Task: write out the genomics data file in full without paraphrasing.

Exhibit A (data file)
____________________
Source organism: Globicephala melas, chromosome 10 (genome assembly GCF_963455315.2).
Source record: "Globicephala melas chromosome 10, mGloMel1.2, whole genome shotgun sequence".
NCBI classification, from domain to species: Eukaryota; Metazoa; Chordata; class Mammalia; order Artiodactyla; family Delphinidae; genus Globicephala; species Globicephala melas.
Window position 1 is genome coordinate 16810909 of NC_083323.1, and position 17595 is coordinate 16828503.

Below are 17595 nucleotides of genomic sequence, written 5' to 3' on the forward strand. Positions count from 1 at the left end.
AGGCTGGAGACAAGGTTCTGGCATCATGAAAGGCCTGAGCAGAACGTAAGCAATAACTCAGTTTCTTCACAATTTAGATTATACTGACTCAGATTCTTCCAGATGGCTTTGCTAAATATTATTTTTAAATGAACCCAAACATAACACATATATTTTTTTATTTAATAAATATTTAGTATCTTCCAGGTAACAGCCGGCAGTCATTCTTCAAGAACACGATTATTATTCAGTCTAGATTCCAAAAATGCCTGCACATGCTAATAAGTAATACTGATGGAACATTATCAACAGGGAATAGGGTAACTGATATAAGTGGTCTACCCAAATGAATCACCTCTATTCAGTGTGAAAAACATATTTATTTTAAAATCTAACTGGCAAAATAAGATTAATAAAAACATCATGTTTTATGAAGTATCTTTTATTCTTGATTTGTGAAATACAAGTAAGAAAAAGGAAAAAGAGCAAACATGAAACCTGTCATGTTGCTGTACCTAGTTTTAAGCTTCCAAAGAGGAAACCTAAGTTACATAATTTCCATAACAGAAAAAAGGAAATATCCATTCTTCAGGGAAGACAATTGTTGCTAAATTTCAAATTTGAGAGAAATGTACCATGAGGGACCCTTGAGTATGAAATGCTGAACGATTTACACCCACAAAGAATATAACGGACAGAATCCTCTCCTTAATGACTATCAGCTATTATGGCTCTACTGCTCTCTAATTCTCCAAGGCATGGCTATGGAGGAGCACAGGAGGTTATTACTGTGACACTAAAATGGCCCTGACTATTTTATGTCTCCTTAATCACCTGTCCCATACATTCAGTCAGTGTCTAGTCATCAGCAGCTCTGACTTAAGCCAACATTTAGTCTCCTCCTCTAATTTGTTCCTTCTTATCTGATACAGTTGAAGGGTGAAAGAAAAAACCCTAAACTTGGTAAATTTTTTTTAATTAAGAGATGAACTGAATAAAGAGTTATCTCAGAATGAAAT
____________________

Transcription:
Source organism: Globicephala melas, chromosome 10 (genome assembly GCF_963455315.2).
Source record: "Globicephala melas chromosome 10, mGloMel1.2, whole genome shotgun sequence".
NCBI classification, from domain to species: Eukaryota; Metazoa; Chordata; class Mammalia; order Artiodactyla; family Delphinidae; genus Globicephala; species Globicephala melas.
Window position 1 is genome coordinate 16810909 of NC_083323.1, and position 17595 is coordinate 16828503.

Below are 17595 nucleotides of genomic sequence, written 5' to 3' on the forward strand. Positions count from 1 at the left end.
AGGCTGGAGACAAGGTTCTGGCATCATGAAAGGCCTGAGCAGAACGTAAGCAATAACTCAGTTTCTTCACAATTTAGATTATACTGACTCAGATTCTTCCAGATGGCTTTGCTAAATATTATTTTTAAATGAACCCAAACATAACACATATATTTTTTTATTTAATAAATATTTAGTATCTTCCAGGTAACAGCCGGCAGTCATTCTTCAAGAACACGATTATTATTCAGTCTAGATTCCAAAAATGCCTGCACATGCTAATAAGTAATACTGATGGAACATTATCAACAGGGAATAGGGTAACTGATATAAGTGGTCTACCCAAATGAATCACCTCTATTCAGTGTGAAAAACATATTTATTTTAAAATCTAACTGGCAAAATAAGATTAATAAAAACATCATGTTTTATGAAGTATCTTTTATTCTTGATTTGTGAAATACAAGTAAGAAAAAGGAAAAAGAGCAAACATGAAACCTGTCATGTTGCTGTACCTAGTTTTAAGCTTCCAAAGAGGAAACCTAAGTTACATAATTTCCATAACAGAAAAAAGGAAATATCCATTCTTCAGGGAAGACAATTGTTGCTAAATTTCAAATTTGAGAGAAATGTACCATGAGGGACCCTTGAGTATGAAATGCTGAACGATTTACACCCACAAAGAATATAACGGACAGAATCCTCTCCTTAATGACTATCAGCTATTATGGCTCTACTGCTCTCTAATTCTCCAAGGCATGGCTATGGAGGAGCACAGGAGGTTATTACTGTGACACTAAAATGGCCCTGACTATTTTATGTCTCCTTAATCACCTGTCCCATACATTCAGTCAGTGTCTAGTCATCAGCAGCTCTGACTTAAGCCAACATTTAGTCTCCTCCTCTAATTTGTTCCTTCTTATCTGATACAGTTGAAGGGTGAAAGAAAAAACCCTAAACTTGGTAAATTTTTTTTAATTAAGAGATGAACTGAATAAAGAGTTATCTCAGAATGAAAT